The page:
Maybe city crews can’t find the potholes because street cleaning in this city takes months. Â On Friday I was in City Park and they were finally cleaning it. Â It was July 12! Â Two months citizens of City Park have had to deal with gravel strewn and dirty streets because again, the City of Saskatoon won’t pay for the equipment needed to clean our streets. Â We have such a short summer, you would think this would be a priority but it isn’t. Â An email from another ward councillor today showed that much of that ward hadn’t been cleaned yet so don’t feel back City Park. Â The quality of street sweeping is poor to say the least. Â Talking to councillors in others wards I hear the same thing. Â Locally I heard the sweepers but to be honest, our roads are marginally cleaner.
Sure we have the lowest taxes of any city our size in Canada but at the end of the day there is a reason for that, no city can maintain it’s infrastructure at the current rate of funding. Â We may as well have Prosperity Saskatoon but we have roads that failing and a bridge that is a laughing stock of the country. Â Instead of fixing what we have, all you can talk about is how we need to build more stuff (that needs to be maintained) so we can grow to a city of 1 million people.
While we are talking about growing to a city of a million people; here is a little bit of information you might find useful, Â cities can’t grow themselves. Â It’s the national and provincial economies that decide that. Â It took Calgary 45 years to grow from 250,000 to a million people yet for some reason, we need to start building today. Â Hence the $30 million extra for addition lanes on the north commuter bridge that your own city administration recommended against. Â Then again, who am I to question policy made out of a campaign promise?
Our provincial economy is far different than Alberta’s oil based economy. Â The amount of head office oversight that a potash mine takes compared to thousands of oil wells all over the province is miniscule. Â We may be overjoyed by BHP Billiton moving it’s Canadian head office to Saskatoon but look at the result, a couple of stories of downtown office space. Â It’s not a reflection of Saskatoon, it’s a reflection of the economy of the province we live in.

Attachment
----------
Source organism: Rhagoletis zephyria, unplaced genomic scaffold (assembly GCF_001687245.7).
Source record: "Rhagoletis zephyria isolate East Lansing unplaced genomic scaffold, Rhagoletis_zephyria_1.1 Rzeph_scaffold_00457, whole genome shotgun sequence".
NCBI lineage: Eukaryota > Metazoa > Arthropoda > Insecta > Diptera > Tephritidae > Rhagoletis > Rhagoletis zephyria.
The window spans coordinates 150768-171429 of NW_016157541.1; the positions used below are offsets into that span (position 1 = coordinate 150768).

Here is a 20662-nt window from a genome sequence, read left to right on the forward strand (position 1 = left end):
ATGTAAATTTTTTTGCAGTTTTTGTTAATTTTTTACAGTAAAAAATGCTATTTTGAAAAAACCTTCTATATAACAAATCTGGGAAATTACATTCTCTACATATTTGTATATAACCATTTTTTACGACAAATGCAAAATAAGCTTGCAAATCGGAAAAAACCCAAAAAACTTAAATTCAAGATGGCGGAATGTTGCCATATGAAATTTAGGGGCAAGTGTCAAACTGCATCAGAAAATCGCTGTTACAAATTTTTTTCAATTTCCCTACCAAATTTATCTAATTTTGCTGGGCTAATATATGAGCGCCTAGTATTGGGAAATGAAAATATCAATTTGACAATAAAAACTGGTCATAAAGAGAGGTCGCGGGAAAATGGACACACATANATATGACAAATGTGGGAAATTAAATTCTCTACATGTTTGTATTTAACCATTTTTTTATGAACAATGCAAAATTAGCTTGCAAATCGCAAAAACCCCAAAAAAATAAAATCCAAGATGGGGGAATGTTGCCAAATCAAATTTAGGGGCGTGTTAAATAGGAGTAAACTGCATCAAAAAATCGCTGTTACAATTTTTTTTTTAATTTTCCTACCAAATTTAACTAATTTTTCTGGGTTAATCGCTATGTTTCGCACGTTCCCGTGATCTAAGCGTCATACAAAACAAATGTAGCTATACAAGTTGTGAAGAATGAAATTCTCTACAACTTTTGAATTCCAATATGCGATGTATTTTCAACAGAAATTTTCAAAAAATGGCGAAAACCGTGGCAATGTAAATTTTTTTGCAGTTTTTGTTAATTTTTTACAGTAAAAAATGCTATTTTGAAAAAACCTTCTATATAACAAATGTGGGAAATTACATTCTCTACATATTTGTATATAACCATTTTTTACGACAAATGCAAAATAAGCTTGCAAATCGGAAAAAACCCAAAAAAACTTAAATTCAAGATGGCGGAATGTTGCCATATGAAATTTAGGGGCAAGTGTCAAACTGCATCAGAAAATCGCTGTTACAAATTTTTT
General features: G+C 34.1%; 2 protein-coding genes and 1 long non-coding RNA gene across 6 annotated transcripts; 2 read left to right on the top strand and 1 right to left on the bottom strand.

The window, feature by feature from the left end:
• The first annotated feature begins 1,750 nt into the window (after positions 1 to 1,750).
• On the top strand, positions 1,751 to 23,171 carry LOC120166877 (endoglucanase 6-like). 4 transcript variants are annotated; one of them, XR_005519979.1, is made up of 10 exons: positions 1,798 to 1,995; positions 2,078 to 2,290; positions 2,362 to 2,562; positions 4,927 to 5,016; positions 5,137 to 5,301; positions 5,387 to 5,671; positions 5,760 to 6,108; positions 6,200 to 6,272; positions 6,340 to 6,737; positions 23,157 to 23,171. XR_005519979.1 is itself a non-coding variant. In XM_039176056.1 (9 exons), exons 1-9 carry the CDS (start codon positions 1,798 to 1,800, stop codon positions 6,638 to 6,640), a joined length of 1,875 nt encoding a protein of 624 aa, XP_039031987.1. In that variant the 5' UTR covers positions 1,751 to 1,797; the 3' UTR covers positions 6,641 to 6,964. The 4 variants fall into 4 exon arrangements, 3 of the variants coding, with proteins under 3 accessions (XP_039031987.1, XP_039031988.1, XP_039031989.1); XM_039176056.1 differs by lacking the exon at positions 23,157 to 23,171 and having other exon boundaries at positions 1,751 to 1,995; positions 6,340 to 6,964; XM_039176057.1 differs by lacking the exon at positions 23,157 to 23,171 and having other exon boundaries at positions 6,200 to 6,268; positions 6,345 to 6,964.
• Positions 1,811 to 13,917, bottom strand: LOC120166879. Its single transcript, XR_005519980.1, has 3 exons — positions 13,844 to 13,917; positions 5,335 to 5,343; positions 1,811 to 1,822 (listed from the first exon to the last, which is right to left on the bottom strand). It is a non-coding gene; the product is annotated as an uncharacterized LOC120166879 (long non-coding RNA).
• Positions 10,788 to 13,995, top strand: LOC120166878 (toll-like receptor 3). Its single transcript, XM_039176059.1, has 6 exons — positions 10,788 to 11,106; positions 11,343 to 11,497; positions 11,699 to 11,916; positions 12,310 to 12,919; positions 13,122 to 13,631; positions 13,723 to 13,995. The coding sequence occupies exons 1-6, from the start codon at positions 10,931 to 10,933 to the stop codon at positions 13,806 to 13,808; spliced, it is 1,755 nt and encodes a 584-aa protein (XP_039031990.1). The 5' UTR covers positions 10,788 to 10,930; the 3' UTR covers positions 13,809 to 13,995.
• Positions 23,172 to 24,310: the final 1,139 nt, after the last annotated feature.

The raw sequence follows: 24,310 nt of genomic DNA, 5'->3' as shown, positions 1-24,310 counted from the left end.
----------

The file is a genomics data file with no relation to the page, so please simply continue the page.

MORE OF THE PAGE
Combine that with a city council that just can’t get that quality of life matter in a city and you have a place where companies won’t be able to attract talent to and if they can, they won’t be able to keep it. Â Most of the cities that are growing in Canada have higher taxes because a) growth costs b) you need to have great public amenities to have a city that top talent wants to live in. Â
Eventually we are going to have to make a decision as a city. Â If we keep on this path with crumbling roads and infrastructure many will just choose to leave. Â For those that are left, we are going to have to borrow heavily to pay for the stuff that should have been paid for al along just like Toronto has had to do. Â You can’t run old buses, garbage trucks, and city vehicles forever. Â Eventually something is going to have to give and then you have to start paying for bills of broken equipment, water pipes, and roads. Â When those bills come due, it’s over whelming.
Council needs to stop playing politics and start doing their fiduciary responsibility for the citizens of Saskatoon and start taking proper care of our infrastructure and city. Â If they don’t, the only good news is that they won’t need to spend so much time worrying about it because we will find another group of public servants that will.